KANSAS CITY, Mo. (AP) — A capital murder trial will begin this week for a Missouri man who claims he was morally obligated to kill three people last year outside two suburban Kansas City Jewish sites.

Frazier Glenn Miller Jr., a 74-year-old avowed white supremacist, has publicly acknowledged firing the shots that killed 69-year-old William Corporon; his 14-year-old grandson, Reat Griffin Underwood; and 53-year-old Terri LaManno on April 13, 2014, in Johnson County, Kansas. He said he was trying to target Jewish people; he didn't know none of the victims was Jewish.

Attorneys expect jury selection, which starts Monday, to take a week and the rest of the trial to last three to four weeks, court administrator Katherine Stocks said.

Already, the pre-trial hearings for the 74-year-old have been eventful, with a judge warning that Miller's frequent outbursts could result in a mistrial if they happen in front of jurors.

Facing a possible death sentence, Miller fired his three court-appointed attorneys in May because he said he didn't trust them and wanted to speak for himself. Johnson County Judge Thomas Kelly Ryan allowed it, but ordered those lawyers to be stand-by counsel in case Miller is removed from the courtroom. During several lengthy hearings since, Miller has interrupted the judge and made disparaging comments about the court or prosecutors.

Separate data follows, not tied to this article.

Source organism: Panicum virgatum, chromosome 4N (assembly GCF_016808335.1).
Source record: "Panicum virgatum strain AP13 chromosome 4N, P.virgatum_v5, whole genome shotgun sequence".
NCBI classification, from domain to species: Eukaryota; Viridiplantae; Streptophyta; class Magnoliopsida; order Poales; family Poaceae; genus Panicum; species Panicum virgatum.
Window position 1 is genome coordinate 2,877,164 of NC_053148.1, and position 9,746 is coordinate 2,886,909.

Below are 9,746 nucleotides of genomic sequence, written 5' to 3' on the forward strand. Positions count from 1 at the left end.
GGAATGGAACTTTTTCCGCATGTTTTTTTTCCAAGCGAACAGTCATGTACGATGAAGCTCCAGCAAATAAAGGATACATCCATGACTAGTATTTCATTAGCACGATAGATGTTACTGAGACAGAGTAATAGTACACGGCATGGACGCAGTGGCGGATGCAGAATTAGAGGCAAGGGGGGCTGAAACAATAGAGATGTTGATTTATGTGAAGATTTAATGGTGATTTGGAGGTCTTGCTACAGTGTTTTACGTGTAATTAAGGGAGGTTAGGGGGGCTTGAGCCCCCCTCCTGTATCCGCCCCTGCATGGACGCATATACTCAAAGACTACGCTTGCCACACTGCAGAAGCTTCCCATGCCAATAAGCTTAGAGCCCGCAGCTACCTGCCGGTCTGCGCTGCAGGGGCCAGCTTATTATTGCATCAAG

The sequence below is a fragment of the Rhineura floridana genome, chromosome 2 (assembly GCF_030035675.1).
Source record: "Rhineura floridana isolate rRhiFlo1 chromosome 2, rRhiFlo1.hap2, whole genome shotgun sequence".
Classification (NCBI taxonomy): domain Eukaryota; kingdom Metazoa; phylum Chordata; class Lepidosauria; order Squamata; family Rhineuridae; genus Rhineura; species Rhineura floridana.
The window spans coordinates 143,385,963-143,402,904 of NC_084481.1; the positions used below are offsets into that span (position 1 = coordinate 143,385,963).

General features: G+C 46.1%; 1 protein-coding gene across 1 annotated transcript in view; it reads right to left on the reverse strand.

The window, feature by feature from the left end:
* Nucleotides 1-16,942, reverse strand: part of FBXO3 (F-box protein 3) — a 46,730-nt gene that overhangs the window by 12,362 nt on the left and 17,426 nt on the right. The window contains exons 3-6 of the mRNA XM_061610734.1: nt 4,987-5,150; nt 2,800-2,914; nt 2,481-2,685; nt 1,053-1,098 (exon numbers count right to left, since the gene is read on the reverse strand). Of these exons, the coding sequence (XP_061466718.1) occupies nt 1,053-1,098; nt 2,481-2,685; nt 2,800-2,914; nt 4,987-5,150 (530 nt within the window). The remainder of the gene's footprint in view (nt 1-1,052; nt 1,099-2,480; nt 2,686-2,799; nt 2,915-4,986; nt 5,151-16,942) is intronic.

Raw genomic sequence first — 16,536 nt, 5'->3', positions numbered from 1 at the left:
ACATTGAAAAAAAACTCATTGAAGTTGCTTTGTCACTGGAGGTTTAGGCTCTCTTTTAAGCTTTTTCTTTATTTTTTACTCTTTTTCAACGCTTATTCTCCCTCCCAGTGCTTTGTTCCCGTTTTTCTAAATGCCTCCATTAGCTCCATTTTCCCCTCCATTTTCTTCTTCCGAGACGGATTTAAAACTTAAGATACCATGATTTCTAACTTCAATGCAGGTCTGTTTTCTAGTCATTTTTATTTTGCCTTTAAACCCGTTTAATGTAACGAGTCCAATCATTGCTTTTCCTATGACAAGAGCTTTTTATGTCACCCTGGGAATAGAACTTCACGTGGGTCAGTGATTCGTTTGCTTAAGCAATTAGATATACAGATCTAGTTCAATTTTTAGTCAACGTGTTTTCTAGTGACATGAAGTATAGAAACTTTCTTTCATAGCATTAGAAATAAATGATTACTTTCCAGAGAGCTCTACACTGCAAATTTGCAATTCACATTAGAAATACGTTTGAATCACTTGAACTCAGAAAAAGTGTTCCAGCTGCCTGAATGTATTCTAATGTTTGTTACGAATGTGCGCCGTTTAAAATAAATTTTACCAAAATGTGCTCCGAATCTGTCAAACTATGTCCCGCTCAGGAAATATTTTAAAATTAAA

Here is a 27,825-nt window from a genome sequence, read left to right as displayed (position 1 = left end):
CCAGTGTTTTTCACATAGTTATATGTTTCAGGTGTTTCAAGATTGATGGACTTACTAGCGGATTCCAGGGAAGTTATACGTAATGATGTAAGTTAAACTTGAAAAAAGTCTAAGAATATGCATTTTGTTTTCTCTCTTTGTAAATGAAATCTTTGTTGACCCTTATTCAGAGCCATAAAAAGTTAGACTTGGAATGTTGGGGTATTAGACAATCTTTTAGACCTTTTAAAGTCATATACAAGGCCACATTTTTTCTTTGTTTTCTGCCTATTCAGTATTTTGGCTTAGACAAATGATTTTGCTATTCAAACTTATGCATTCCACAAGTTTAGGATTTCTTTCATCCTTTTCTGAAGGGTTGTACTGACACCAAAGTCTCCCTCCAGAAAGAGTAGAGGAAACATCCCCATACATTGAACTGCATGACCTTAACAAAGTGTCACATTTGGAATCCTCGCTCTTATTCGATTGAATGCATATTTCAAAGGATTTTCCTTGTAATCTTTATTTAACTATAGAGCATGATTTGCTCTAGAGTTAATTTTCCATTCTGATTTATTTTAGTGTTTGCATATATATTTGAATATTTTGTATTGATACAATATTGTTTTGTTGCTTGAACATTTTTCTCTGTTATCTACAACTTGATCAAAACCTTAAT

The judge also rejected Miller's "compelling necessity" defense, in which the Aurora, Missouri, man planned to argue that Jewish people were taking over the country and it was his moral duty to stop it.

Ryan compared that to a defense put forth by Scott Roeder, an anti-abortion activist who is serving a life prison sentence for killing abortion provider George Tiller at a Wichita, Kansas, church in May 2009. Roeder's attorneys argued that he felt it was necessary to kill Tiller in order to save unborn babies, an argument the Kansas Supreme Court rejected late last year.

Also, Johnson County District Attorney Steve Howe twice turned down offers from Miller to plead guilty to first-degree murder if the death penalty were taken off the table. Howe is under a gag order and declined to say why he didn't accept Miller's plea deal in a state that hasn't executed anyone in 50 years.

Miller, who has chronic emphysema, has told The Associated Press and said in court that he isn't afraid of the death penalty and wanted to plead guilty to avoid a lengthy trial — as long as he got a chance to state in court why he killed the three victims.